I’ve made some famous culinary blunders since meeting my Italian husband. The first was trying to scrub a truffle clean under running water. The second was peeling the “skin” off a mozzarella di bufala. And the third was neglecting to put sea salt, sale marino, in the pasta water.
Believe me: I stood immediately corrected in every case. I now clean truffles with soft brushes, eat all parts of the mozzarella, and know that sea salt—that deceptively humble product of 70% of the earth’s surface—is to be exalted above all things. Exalted, because that’s what it does to virtually every comestible it touches.
I grew up in an American household where‚ as in many others, a spoonful of vegetable oil was put in the pasta water to keep the spaghetti from sticking. Probably since my absence, the campaigns of Martha and Nigella have convinced all Americans that this is not the way it’s done. (Pasta is cooked in salted water, then tossed, when al dente, with olive oil). In any case, it isn’t my aim to talk about the correct preparation of pasta. It is rather my desire to sing the praises of sea salt itself. It is an edible jewel. A drug. The most sublime of minerals. And, so, of course, it deserves some redundancy: Sea salt does make a difference. It makes a difference to use sea salt vs. the other kind. It makes a difference which sea salt you use. And it even makes a difference how you sprinkle it.
The standards in our kitchen are sale grosso (I use the plain Italian variety for the pasta water), sel gris (which I am partial to putting on grilled meats), and fleur de sel, the delectable white crust which is scraped off the top of the salt beds of Guérande, which I use on salads or cooked fresh vegetables together with extra virgin olive oil. These last two salts are French salts, harvested by hand, using time honored methods and wooden paddles. They are, in a word, sublime. A little goes a terrifically long way, and the flavor of your food is exalted without—perversely— tasting “salty.” Here is a nice site for understanding the differences.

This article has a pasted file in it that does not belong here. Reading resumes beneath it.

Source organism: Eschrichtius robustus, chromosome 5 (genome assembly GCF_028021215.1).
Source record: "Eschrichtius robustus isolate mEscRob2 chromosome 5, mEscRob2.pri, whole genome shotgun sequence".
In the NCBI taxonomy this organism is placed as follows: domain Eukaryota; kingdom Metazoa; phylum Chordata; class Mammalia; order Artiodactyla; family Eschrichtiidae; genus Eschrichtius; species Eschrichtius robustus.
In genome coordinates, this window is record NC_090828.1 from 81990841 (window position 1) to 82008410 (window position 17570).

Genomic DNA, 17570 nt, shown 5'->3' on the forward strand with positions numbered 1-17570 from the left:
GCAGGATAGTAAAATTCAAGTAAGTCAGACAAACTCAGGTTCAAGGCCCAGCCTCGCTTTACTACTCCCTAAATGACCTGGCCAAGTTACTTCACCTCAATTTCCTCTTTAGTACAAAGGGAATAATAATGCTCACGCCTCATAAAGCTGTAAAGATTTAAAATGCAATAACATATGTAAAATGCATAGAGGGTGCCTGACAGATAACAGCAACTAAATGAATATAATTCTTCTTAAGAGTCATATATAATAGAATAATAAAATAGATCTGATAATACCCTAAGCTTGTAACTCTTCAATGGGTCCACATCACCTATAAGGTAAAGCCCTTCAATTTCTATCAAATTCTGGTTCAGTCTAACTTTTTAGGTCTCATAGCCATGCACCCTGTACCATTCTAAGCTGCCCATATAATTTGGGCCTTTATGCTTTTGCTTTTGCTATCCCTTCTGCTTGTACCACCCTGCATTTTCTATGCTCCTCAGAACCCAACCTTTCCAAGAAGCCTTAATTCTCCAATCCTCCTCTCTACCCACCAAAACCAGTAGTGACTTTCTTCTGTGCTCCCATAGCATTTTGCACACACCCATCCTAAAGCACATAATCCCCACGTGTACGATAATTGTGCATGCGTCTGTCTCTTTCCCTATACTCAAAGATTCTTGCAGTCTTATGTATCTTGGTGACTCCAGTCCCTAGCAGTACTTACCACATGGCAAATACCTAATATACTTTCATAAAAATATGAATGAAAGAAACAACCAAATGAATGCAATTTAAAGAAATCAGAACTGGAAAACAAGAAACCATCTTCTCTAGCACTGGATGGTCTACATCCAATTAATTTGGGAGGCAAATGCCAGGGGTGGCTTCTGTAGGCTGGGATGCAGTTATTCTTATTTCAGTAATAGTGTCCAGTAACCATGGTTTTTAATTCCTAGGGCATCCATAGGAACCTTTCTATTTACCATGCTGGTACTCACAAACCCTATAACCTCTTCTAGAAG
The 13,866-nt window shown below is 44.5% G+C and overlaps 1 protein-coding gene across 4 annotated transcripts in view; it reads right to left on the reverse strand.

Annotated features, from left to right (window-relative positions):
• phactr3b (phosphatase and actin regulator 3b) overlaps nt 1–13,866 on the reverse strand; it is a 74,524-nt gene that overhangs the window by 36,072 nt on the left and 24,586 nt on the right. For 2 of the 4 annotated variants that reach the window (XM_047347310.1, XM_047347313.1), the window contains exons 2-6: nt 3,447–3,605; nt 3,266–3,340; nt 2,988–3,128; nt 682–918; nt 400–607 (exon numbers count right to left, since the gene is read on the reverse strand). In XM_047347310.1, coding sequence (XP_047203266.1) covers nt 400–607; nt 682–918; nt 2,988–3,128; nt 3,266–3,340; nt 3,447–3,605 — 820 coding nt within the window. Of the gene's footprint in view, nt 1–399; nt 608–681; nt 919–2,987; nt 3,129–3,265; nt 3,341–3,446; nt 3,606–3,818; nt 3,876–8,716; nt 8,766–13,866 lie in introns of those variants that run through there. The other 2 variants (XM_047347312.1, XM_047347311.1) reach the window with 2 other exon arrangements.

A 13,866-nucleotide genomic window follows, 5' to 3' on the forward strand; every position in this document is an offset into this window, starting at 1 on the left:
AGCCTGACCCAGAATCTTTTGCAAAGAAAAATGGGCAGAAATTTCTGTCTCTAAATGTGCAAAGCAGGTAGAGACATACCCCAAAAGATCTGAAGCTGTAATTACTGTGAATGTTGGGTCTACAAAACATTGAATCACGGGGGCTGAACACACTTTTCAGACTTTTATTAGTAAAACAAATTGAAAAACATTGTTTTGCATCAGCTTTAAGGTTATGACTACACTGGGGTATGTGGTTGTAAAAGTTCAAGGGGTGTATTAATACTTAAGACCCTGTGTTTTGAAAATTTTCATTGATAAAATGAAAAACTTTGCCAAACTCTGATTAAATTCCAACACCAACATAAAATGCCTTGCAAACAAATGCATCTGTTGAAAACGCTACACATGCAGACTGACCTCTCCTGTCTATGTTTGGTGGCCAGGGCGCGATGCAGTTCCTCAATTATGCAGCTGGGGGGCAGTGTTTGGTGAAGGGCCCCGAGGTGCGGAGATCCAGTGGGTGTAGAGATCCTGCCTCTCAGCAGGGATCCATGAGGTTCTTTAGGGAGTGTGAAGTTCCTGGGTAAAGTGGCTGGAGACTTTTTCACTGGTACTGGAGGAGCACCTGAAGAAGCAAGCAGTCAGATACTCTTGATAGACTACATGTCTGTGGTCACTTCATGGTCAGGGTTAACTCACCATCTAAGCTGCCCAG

As for sprinkling, I’m sure you’ve seen the old illustrations of people standing on ladders to sprinkle the salt from on high, or chefs adding salt with a balletic flourish of one raised hand. It may all seem an affectation, but it’s really done simply to spread the salt sparingly and uniformly over the surface of the food. I like to sort of pinch and sprinkle all at the same time, feeling the granules give way, just slightly, under the pressure of my fingertips.
Overblown as it may seem, sea salt is one of the “daily cures” for which I am most grateful. (God is great. / God is good. / Let us thank him for our salted food.) It reminds me day-in-day-out that the simplest of nature’s offerings are truly divine. A fresh tomato. Broccoletti. Grilled asparagus. Con un filo d’olio e un pizzico di sale (with a trace of oil and a pinch of salt). Nothing better.
My thanks to Ann Moore for copy-editing this post.